Last week was not good for retail.
Some of the biggest department stores in the US reported worse-than-expected quarterly results, including Macy’s and JC Penney, sending their stocks into a tailspin. Additionally, Deutsche Bank analysts covering Nordstrom said the company’s results were a “potential cautionary tale of the US consumer’s health.”
This week, Urban Outfitters, Abercrombie & Fitch, and TJX are all set to report earnings.
Naturally, these results got many worried about the sector, but also had others more broadly concerned with consumer spending, which has been a bedrock of economic growth this year.
But in a note on Monday, Deutsche Bank’s Torsten Sløk pointed out what’s actually quite obvious: people don’t spend most of their money on clothes and shoes.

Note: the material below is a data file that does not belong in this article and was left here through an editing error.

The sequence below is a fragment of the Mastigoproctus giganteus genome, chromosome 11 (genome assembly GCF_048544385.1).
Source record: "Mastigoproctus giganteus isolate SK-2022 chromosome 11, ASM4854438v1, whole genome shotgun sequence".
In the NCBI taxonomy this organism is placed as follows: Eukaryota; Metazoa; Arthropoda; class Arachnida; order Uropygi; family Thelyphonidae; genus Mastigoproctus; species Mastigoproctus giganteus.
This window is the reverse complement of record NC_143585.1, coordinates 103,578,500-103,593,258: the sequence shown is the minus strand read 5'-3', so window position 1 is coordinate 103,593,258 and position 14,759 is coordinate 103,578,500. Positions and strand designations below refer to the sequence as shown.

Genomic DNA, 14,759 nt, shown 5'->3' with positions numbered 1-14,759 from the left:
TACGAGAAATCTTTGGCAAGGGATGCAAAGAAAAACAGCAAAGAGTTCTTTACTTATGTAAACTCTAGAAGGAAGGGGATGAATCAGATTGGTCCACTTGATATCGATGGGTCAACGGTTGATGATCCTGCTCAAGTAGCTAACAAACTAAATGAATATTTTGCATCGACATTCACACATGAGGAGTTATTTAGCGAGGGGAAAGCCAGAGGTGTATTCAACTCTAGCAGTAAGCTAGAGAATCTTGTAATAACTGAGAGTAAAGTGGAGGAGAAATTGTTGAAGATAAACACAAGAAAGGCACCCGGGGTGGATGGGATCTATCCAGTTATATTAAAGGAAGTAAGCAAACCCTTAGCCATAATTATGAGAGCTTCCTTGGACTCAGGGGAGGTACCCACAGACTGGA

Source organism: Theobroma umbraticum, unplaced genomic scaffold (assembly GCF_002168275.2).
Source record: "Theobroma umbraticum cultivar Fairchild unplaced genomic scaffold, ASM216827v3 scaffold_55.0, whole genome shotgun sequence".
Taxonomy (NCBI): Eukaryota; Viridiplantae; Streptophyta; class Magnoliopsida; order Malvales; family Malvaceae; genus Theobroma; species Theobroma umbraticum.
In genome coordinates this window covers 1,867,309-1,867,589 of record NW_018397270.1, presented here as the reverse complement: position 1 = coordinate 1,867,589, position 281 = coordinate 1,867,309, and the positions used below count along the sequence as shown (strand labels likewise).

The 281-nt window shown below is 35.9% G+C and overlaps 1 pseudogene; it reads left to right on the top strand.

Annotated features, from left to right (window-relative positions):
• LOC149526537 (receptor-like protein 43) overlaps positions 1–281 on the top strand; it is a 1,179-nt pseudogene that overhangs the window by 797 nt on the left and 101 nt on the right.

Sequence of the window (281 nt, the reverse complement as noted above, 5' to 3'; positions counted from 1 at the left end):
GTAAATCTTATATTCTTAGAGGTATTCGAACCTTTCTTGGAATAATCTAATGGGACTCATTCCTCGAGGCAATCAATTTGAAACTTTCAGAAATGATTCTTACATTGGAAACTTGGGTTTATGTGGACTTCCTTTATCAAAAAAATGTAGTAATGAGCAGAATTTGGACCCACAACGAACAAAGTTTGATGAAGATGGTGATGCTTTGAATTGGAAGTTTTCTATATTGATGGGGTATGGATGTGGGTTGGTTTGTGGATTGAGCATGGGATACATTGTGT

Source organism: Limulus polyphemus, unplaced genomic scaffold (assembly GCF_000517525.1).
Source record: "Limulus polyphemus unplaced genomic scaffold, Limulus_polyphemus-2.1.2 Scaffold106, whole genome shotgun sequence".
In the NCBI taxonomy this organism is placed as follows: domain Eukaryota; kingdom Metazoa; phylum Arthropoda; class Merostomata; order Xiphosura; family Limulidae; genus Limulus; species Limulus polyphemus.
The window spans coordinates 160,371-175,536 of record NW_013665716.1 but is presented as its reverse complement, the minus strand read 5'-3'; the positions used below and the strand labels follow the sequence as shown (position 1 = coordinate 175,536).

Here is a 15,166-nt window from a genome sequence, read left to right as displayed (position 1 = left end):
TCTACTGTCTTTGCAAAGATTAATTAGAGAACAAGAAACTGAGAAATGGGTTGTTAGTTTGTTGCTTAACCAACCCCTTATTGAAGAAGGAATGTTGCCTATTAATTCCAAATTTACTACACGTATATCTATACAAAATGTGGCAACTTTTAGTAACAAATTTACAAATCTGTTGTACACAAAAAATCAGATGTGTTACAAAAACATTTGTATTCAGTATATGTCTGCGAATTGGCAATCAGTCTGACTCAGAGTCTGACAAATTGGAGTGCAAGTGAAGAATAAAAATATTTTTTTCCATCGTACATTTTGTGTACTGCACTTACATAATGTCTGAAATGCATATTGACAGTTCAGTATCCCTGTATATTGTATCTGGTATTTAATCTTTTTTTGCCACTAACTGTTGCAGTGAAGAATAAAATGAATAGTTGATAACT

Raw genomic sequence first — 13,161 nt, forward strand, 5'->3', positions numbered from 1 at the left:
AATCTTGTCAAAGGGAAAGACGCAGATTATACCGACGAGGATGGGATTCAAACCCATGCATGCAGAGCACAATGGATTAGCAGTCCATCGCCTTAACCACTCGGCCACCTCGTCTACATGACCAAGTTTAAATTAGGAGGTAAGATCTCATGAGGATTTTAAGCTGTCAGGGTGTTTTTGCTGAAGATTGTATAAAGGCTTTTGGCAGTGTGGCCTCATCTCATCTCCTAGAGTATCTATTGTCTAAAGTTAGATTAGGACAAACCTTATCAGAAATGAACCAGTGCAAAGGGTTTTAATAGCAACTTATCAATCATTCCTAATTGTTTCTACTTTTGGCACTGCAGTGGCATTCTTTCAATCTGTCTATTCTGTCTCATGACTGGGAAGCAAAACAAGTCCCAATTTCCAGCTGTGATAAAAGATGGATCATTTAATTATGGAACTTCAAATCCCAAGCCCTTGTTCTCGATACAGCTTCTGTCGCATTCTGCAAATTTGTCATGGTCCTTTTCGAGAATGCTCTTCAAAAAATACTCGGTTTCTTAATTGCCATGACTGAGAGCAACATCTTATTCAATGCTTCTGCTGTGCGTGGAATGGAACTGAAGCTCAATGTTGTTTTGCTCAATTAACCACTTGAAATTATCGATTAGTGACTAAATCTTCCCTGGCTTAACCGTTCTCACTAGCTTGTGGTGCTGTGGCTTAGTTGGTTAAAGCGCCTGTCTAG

We all tend to think of consumer spending as a trip to the shopping mall to buy a new shirt or a new suit or new shoes. But the reality is that clothing and footwear only make up 3% of consumer spending. Services make up 67% of consumer spending. In other words, you spend more money on your mortgage or rent, on vacations, going to restaurants, on visits to the doctor, and on your children’s tuition and day care than you do at department stores.
For a more accurate snapshot of consumer spending, Sløk thinks it’s best to look at consumption figures from gross domestic product, which showed a 3.2% increase in last month’s report.